Most people come into contact with Johnson & Johnson (J&J) through its health and beauty brands. But the multinational has a far larger pharmaceutical and medical devices business, which was recently showcased by the company’s development of a one-shot Covid-19 vaccine.

J&J’s consumer health and beauty division posted revenues of US$15 billion last year. It’s four-billion dollar mega-brands such as Neutrogena and Aveeno alone raked in US$4.45 billion in 2020, making J&J the 10th largest beauty company in the world.

The personal care giant has decided to spin off its consumer health and beauty business as a standalone entity. Following legal and corporate requirements, the separation is expected to be finalised by the end of 2022.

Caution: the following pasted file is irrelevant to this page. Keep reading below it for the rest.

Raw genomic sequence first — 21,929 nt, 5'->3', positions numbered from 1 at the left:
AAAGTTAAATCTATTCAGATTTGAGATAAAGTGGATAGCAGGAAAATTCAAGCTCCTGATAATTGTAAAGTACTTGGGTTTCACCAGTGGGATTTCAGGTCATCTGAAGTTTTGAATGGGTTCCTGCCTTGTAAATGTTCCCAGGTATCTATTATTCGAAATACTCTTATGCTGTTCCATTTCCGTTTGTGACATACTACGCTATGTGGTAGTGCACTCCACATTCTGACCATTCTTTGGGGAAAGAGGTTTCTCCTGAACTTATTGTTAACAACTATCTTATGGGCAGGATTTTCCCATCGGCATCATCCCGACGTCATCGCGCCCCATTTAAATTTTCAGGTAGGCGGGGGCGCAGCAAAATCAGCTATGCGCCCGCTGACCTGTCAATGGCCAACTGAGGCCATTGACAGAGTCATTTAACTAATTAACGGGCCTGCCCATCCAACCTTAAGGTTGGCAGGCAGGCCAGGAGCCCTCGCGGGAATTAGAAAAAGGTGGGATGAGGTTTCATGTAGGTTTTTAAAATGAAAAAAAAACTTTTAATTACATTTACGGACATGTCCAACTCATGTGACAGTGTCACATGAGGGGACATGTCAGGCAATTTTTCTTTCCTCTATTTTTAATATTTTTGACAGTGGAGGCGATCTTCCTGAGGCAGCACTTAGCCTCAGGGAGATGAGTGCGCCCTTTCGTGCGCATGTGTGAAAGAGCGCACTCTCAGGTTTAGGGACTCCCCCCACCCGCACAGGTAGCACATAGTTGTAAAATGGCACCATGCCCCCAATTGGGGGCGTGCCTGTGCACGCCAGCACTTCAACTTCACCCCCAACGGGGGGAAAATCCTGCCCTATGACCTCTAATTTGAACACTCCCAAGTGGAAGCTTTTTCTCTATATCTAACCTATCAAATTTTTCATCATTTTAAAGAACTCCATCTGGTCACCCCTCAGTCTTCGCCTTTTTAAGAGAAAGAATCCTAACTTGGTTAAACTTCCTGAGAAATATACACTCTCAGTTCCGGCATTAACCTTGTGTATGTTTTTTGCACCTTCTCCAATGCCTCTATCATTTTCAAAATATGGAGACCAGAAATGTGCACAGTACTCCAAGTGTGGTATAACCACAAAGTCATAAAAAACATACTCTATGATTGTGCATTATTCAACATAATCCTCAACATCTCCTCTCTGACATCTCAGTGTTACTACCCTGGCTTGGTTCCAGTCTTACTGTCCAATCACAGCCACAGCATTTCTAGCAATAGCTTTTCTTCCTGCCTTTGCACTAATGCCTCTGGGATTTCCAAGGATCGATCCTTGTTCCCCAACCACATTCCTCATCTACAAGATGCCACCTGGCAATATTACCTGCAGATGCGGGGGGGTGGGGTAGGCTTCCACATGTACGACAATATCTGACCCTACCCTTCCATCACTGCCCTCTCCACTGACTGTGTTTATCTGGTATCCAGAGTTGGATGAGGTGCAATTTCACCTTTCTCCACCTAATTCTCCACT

The division has been recovering strongly from the impact of the Covid-19 pandemic with sales up 13.3 per cent in Q2 and 5.3 per cent in Q3 by contrast to the same periods the previous fiscal year.

J&J has an unrivalled track record in skin health, self care and baby care and the move follows in the footsteps of Unilever, who split out a new standalone beauty company, Elida Beauty, in April centred on the Caress, Tigi, Timotei and MonSavon brands.

We believe the new consumer health company will be a global leader across attractive and growing consumer health categories, and a streamlined and targeted corporate structure would provide it with the agility and flexibility to grow its iconic portfolio of brands and innovate new products, noted Alex Gorsky, CEO of J&J, who also takes on the role of executive chairman in January.

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